If you’ve clicked this far to find out the actual price your business pays by not user testing, the answer is a whopping $300 million, at least.
The actual price could be more, but this is just based on the highly-publicised true story in 2009 from Amazon.com, the giant e-commerce retailer that needs no introduction. This story is widely known as the “$300 Million ‘Continue’ Button”.
Long story short, the e-commerce player found a bottleneck in its checkout process. Users were asked to log in or register an account after checking out their cart.
Usability tests were conducted and the results were shocking. It turned out that users (both first-timers and returning users) were reluctant to log in or register to complete their purchase. The result of this anomaly was a $300 million worth of cart abandonment. Later, the designers fixed the problem simply by taking away the Register button and replacing it with a Continue button.
The result? The number of customers purchasing increased by 45% and extra purchases resulted in an additional $300 million during the first year!
Why companies don’t do user testing
The Amazon.com business problem could not have been solved had they disregarded the case for user testing.
Yet many companies continue to cite time and money as two reasons to put user testing on hold—perhaps not blatantly, but out of inability to see its significance.
If I may compare, it is like saying that I don’t have time to eat healthy food and healthy food is expensive (not entirely true if you grow your own greens). So it’s okay to continue to live on junk food which is cheaper but isn’t filling nor nourishing for the long-term. The price you pay at the end is a shorter life or a lifetime of being bedridden. It can be the same for your business. When you do not do user testing, and depend on your assumptions—those are junk food for your business.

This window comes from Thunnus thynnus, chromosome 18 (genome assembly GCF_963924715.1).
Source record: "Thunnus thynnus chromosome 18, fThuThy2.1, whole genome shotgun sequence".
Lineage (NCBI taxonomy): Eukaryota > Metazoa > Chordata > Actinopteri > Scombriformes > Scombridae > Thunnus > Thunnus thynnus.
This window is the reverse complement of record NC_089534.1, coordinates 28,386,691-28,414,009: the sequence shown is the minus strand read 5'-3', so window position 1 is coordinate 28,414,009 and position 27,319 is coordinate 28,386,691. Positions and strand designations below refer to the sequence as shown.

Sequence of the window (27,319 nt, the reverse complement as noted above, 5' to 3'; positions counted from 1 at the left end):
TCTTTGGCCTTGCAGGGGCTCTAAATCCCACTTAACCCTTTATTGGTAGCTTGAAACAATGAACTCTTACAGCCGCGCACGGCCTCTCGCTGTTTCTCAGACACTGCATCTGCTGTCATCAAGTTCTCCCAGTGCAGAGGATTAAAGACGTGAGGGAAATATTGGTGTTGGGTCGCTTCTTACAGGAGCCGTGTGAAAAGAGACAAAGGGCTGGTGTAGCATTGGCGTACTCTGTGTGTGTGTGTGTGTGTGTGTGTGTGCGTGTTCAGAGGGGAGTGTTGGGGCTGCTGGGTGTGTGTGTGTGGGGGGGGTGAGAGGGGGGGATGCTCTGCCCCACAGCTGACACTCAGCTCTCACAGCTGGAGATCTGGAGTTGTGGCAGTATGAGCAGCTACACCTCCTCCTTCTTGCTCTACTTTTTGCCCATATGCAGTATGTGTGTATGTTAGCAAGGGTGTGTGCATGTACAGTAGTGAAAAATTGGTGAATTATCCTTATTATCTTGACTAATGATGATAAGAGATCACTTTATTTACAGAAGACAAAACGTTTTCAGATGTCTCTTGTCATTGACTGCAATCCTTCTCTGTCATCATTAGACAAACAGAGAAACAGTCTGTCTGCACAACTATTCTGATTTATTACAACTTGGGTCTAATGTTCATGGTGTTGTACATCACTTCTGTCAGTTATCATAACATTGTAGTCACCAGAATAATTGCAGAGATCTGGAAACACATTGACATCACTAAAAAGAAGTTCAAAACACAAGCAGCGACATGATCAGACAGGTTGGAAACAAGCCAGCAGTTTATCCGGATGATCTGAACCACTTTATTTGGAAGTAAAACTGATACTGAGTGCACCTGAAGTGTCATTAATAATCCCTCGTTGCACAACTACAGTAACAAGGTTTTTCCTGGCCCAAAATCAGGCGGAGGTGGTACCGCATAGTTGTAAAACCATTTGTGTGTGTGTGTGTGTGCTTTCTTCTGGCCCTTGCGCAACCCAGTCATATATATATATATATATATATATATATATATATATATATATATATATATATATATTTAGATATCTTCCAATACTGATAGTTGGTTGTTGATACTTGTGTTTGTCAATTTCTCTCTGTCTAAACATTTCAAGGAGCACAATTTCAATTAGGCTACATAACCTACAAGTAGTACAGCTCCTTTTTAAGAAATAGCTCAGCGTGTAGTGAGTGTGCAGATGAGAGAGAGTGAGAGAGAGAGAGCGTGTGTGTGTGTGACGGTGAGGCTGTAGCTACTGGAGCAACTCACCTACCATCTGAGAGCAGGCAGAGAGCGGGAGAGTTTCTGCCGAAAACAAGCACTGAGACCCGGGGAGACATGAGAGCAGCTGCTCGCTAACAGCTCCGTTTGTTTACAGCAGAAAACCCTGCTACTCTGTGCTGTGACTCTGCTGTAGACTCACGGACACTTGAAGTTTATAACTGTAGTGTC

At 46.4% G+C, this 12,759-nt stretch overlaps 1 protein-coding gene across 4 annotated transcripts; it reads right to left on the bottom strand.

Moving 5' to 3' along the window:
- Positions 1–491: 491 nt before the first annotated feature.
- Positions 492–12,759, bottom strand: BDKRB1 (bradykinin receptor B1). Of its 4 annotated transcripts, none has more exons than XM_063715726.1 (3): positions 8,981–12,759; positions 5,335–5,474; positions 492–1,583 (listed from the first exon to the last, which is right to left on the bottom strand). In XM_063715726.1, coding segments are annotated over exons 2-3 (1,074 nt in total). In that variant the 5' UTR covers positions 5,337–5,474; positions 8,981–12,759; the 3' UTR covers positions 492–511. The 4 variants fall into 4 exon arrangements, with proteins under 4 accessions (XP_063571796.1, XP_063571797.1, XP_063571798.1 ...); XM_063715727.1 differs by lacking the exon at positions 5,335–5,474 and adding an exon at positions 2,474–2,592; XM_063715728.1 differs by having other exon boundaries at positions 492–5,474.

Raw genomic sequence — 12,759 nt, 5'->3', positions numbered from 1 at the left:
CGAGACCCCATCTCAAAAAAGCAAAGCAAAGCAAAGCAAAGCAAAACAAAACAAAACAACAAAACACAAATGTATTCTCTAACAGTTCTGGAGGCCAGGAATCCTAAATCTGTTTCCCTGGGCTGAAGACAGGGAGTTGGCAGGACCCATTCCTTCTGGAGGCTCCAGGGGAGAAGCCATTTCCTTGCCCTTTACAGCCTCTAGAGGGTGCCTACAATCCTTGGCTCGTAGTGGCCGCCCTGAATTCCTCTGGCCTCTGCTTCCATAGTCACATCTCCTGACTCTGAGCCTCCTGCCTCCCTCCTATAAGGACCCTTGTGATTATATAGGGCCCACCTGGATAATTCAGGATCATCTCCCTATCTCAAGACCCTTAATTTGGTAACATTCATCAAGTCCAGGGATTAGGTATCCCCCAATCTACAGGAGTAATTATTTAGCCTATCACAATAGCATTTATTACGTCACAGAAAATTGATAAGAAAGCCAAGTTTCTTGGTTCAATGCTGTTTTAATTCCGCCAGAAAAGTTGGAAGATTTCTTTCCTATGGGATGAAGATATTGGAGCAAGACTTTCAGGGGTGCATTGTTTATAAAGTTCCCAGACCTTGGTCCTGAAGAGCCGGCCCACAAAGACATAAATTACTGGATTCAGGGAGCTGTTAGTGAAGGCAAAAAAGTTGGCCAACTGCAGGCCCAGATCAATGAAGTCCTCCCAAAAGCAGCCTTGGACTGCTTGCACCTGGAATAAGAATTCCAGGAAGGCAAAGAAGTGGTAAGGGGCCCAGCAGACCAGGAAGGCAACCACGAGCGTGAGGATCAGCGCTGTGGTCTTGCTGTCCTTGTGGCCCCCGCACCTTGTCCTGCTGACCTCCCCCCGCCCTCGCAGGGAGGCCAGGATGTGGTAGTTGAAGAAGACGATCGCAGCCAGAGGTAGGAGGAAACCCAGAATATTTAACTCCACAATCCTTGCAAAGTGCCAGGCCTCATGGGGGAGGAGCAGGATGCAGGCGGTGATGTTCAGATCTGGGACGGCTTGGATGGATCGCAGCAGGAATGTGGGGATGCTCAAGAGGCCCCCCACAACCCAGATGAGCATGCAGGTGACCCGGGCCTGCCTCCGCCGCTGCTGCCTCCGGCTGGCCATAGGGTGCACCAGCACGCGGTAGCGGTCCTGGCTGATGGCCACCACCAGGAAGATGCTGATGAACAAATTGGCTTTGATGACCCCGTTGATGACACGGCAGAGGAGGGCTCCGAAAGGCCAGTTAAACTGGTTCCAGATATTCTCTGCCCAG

“Okay tell me, how long and how much, anyway?”
Glad you asked! Preparing the test plans, executing them and getting the test results—on average take around one week for a website. After that, analysing the results to assess the user-friendliness of the product and making further changes would take some more time.
User testing does take time (not more than a few weeks, depending on the scope of your objectives), but if your business’ aim is to build a loyal customer base, user testing is the key in user-centric product development. Recruiting the right participants from your potential user base can be a painstaking task, but is well worth the investment.
(At this point, you may be tempted to think, “So why not go with my intuition and the opinion of my expert designers? They are the experts after-all, and bypassing the user-testing does save upfront time and money. And as time is money, you are actually saving double the money. Sounds about right, doesn’t it?)
The cost may be the manpower of a user researcher on the team, plus minor incentives given to participants of the usability test. This, when measured against the losses your company can possibly incur, is really no major cost.